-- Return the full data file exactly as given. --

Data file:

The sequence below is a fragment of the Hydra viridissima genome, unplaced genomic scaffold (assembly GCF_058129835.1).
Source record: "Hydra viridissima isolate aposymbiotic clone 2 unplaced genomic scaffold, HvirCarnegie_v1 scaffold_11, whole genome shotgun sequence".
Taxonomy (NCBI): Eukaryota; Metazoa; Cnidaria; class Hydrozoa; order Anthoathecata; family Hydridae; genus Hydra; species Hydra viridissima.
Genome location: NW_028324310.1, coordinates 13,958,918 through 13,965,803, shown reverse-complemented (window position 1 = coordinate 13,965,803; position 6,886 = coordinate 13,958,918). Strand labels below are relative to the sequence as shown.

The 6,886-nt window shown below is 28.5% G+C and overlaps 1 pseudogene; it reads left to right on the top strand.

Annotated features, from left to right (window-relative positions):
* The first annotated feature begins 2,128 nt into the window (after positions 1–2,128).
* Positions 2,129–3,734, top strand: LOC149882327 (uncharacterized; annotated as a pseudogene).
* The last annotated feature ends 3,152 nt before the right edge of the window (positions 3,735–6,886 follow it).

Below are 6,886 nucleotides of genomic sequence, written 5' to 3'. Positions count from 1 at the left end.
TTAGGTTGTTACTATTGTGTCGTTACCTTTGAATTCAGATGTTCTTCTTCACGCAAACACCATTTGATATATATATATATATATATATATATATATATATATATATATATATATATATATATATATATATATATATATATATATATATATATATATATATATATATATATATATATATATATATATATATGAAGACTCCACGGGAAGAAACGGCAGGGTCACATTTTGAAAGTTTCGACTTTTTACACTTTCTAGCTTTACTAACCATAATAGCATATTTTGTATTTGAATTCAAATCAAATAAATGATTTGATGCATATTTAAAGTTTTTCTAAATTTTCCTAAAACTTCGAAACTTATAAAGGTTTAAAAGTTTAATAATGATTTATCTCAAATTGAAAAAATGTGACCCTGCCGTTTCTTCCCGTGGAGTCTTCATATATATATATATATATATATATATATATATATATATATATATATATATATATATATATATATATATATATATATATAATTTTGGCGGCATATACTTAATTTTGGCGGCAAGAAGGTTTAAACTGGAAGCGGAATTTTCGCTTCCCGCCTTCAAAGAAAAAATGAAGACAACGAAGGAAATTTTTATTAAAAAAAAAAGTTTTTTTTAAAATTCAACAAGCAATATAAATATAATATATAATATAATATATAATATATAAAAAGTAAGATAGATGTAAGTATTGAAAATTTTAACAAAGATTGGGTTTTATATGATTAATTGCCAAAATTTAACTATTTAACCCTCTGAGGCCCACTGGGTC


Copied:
The sequence below is a fragment of the Hydra viridissima genome, unplaced genomic scaffold (assembly GCF_058129835.1).
Source record: "Hydra viridissima isolate aposymbiotic clone 2 unplaced genomic scaffold, HvirCarnegie_v1 scaffold_11, whole genome shotgun sequence".
Taxonomy (NCBI): Eukaryota; Metazoa; Cnidaria; class Hydrozoa; order Anthoathecata; family Hydridae; genus Hydra; species Hydra viridissima.
Genome location: NW_028324310.1, coordinates 13,958,918 through 13,965,803, shown reverse-complemented (window position 1 = coordinate 13,965,803; position 6,886 = coordinate 13,958,918). Strand labels below are relative to the sequence as shown.

The 6,886-nt window shown below is 28.5% G+C and overlaps 1 pseudogene; it reads left to right on the top strand.

Annotated features, from left to right (window-relative positions):
* The first annotated feature begins 2,128 nt into the window (after positions 1–2,128).
* Positions 2,129–3,734, top strand: LOC149882327 (uncharacterized; annotated as a pseudogene).
* The last annotated feature ends 3,152 nt before the right edge of the window (positions 3,735–6,886 follow it).

Below are 6,886 nucleotides of genomic sequence, written 5' to 3'. Positions count from 1 at the left end.
TTAGGTTGTTACTATTGTGTCGTTACCTTTGAATTCAGATGTTCTTCTTCACGCAAACACCATTTGATATATATATATATATATATATATATATATATATATATATATATATATATATATATATATATATATATATATATATATATATATATATATATATATATATATATATATATATATATATATATATGAAGACTCCACGGGAAGAAACGGCAGGGTCACATTTTGAAAGTTTCGACTTTTTACACTTTCTAGCTTTACTAACCATAATAGCATATTTTGTATTTGAATTCAAATCAAATAAATGATTTGATGCATATTTAAAGTTTTTCTAAATTTTCCTAAAACTTCGAAACTTATAAAGGTTTAAAAGTTTAATAATGATTTATCTCAAATTGAAAAAATGTGACCCTGCCGTTTCTTCCCGTGGAGTCTTCATATATATATATATATATATATATATATATATATATATATATATATATATATATATATATATATATATATATATATATAATTTTGGCGGCATATACTTAATTTTGGCGGCAAGAAGGTTTAAACTGGAAGCGGAATTTTCGCTTCCCGCCTTCAAAGAAAAAATGAAGACAACGAAGGAAATTTTTATTAAAAAAAAAAGTTTTTTTTAAAATTCAACAAGCAATATAAATATAATATATAATATAATATATAATATATAAAAAGTAAGATAGATGTAAGTATTGAAAATTTTAACAAAGATTGGGTTTTATATGATTAATTGCCAAAATTTAACTATTTAACCCTCTGAGGCCCACTGGGTC